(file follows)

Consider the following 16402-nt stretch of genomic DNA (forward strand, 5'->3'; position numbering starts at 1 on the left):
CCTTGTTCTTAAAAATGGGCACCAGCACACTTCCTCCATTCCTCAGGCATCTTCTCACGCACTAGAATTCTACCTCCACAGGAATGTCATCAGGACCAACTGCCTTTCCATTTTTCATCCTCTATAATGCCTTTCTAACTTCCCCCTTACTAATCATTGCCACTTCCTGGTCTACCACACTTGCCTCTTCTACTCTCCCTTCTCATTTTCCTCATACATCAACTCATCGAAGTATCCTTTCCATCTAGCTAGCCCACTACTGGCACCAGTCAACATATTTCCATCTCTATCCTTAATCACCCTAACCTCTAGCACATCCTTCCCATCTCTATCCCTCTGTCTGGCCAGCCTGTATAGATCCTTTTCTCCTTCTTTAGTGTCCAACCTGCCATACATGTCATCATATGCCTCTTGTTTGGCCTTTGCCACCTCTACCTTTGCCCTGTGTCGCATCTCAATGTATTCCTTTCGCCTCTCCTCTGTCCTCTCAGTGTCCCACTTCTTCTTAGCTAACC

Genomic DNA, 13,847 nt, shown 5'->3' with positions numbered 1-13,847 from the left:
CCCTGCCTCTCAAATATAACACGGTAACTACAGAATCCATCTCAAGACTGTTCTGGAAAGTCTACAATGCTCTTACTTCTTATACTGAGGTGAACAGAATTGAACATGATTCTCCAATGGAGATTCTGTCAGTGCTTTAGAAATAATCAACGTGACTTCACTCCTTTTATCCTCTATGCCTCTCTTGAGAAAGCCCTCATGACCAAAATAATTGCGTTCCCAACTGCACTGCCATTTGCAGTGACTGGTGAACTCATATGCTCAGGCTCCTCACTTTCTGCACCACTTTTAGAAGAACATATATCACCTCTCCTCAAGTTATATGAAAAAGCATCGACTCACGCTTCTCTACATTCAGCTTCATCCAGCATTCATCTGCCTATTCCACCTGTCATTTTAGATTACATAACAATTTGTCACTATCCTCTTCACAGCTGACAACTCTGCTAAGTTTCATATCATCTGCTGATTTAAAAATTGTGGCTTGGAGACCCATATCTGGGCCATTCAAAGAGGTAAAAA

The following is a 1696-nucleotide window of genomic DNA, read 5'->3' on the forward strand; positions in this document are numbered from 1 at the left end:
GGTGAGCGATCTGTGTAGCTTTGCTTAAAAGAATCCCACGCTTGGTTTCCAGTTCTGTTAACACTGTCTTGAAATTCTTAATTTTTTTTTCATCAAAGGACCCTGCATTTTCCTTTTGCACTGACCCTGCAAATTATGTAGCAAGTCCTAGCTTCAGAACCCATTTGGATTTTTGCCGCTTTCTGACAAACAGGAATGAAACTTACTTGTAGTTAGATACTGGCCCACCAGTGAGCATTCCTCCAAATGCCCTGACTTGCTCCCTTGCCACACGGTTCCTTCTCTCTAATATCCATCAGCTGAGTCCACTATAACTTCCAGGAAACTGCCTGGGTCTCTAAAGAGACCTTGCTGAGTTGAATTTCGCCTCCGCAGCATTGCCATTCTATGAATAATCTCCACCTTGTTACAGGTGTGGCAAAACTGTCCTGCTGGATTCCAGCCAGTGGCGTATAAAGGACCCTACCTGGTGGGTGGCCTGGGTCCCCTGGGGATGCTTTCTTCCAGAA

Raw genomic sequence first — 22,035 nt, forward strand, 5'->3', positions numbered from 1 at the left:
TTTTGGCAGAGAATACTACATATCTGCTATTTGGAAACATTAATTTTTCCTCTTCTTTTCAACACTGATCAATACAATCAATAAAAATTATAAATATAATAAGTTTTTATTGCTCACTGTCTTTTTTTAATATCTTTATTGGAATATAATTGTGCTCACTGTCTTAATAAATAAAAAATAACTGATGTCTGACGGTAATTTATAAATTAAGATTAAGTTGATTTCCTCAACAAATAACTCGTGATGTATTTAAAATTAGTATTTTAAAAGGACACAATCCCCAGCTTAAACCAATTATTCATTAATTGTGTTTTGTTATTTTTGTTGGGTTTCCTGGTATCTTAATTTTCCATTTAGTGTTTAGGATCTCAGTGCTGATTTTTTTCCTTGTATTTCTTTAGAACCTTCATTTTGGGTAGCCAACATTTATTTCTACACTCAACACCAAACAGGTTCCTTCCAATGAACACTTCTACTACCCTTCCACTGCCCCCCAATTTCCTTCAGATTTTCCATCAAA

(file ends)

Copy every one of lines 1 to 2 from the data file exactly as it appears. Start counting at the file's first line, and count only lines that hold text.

Consider the following 16402-nt stretch of genomic DNA (forward strand, 5'->3'; position numbering starts at 1 on the left):
CCTTGTTCTTAAAAATGGGCACCAGCACACTTCCTCCATTCCTCAGGCATCTTCTCACGCACTAGAATTCTACCTCCACAGGAATGTCATCAGGACCAACTGCCTTTCCATTTTTCATCCTCTATAATGCCTTTCTAACTTCCCCCTTACTAATCATTGCCACTTCCTGGTCTACCACACTTGCCTCTTCTACTCTCCCTTCTCATTTTCCTCATACATCAACTCATCGAAGTATCCTTTCCATCTAGCTAGCCCACTACTGGCACCAGTCAACATATTTCCATCTCTATCCTTAATCACCCTAACCTCTAGCACATCCTTCCCATCTCTATCCCTCTGTCTGGCCAGCCTGTATAGATCCTTTTCTCCTTCTTTAGTGTCCAACCTGCCATACATGTCATCATATGCCTCTTGTTTGGCCTTTGCCACCTCTACCTTTGCCCTGTGTCGCATCTCAATGTATTCCTTTCGCCTCTCCTCTGTCCTCTCAGTGTCCCACTTCTTCTTAGCTAACC